Policy Option: Federal Law
Trying to pass effective clean indoor air laws at the federal level is often counter-productive. The tobacco lobby spends millions of dollars each year to influence Congress and the White House. Bills introduced into Congress open the door to preemption (i.e. taking away local and state power to legislate). By supporting bills with preemption language, Congressional representatives can appear “anti-tobacco” to their constituents while continuing to please the tobacco industry.
The airline smoking ban, brought about through grassroots organizing, is one example of a positive federal law. It eliminates smoking on all flights in the continental United States, plus all overseas domestic flights of six (6) hours or less, covering virtually all domestic commercial flights in the nation.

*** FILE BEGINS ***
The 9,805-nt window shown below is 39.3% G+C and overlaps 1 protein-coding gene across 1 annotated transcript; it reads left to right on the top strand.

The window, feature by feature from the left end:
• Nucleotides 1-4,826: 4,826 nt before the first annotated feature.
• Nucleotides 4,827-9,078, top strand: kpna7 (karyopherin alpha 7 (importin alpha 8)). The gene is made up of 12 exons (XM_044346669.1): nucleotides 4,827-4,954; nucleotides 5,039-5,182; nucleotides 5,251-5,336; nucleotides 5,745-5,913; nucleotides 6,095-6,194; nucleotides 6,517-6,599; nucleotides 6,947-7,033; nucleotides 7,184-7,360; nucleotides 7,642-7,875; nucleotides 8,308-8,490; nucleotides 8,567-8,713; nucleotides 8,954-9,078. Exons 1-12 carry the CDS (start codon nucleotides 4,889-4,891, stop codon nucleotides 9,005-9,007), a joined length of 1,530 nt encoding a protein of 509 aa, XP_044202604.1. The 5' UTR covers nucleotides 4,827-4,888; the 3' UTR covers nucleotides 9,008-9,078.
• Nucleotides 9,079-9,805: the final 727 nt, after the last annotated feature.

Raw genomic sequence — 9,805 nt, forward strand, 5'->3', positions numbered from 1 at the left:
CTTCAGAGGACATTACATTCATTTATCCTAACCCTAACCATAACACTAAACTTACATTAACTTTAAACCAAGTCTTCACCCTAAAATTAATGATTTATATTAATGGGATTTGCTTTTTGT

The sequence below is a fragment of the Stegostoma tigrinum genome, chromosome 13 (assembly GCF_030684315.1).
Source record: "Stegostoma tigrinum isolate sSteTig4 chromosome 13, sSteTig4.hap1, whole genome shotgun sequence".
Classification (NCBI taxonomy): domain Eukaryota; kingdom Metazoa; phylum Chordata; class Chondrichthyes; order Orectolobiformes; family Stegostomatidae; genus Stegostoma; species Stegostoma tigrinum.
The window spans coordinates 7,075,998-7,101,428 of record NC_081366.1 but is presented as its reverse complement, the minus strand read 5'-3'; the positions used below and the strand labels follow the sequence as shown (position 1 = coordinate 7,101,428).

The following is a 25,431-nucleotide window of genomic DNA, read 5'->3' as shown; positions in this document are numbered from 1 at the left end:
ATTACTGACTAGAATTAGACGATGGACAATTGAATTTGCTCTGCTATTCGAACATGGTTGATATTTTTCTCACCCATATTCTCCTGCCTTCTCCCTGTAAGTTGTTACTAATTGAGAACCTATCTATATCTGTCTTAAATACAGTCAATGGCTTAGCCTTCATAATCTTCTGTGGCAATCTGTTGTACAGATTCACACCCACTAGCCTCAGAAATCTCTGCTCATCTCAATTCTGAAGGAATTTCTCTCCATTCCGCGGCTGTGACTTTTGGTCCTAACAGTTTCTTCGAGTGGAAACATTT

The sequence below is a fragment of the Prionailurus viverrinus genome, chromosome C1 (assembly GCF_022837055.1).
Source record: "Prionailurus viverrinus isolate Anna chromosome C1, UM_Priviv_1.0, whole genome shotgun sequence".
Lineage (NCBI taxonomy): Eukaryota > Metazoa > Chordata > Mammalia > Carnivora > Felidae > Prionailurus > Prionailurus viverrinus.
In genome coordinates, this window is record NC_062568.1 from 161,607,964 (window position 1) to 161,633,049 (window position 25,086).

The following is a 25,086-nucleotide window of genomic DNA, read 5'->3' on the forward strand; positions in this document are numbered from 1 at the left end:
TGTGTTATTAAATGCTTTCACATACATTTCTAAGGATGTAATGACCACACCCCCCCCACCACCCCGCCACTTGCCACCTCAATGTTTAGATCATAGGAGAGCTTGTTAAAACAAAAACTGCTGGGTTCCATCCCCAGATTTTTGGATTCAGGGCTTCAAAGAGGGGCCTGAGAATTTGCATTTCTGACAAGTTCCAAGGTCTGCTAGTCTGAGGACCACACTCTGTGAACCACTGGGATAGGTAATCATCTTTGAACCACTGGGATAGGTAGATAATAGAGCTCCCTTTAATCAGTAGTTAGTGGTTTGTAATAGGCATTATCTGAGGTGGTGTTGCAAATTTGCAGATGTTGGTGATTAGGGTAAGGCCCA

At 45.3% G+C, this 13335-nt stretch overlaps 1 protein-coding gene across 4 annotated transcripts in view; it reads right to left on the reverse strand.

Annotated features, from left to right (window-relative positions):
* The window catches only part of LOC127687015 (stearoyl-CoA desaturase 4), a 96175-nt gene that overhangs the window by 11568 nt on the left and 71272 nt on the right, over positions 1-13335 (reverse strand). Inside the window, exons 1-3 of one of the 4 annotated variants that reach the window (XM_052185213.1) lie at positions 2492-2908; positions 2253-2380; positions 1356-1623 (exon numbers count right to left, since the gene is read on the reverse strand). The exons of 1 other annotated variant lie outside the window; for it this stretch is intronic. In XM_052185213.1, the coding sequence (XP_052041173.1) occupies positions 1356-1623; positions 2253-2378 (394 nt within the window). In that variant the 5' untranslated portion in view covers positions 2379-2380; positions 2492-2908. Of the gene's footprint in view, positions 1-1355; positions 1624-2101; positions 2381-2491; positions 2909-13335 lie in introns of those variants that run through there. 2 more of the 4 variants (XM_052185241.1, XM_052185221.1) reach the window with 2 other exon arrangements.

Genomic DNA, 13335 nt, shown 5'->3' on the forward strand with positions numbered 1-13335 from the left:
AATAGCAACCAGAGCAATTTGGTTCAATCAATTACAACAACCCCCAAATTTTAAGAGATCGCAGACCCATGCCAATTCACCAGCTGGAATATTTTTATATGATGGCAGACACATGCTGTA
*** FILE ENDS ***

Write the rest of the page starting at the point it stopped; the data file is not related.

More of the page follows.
Since this law went into effect in 1990, many airlines have voluntarily eliminated smoking on international flights.
The Pro-Children Act prohibits smoking in indoor facilities which provide services primarily to children and receive any federal funds (e.g. kindergarten, elementary and secondary education, libraries serving children, day care, early childhood development services, health care services). The law contains an explicit anti-preemption clause protecting the right of lower governments to pass clean indoor air legislation.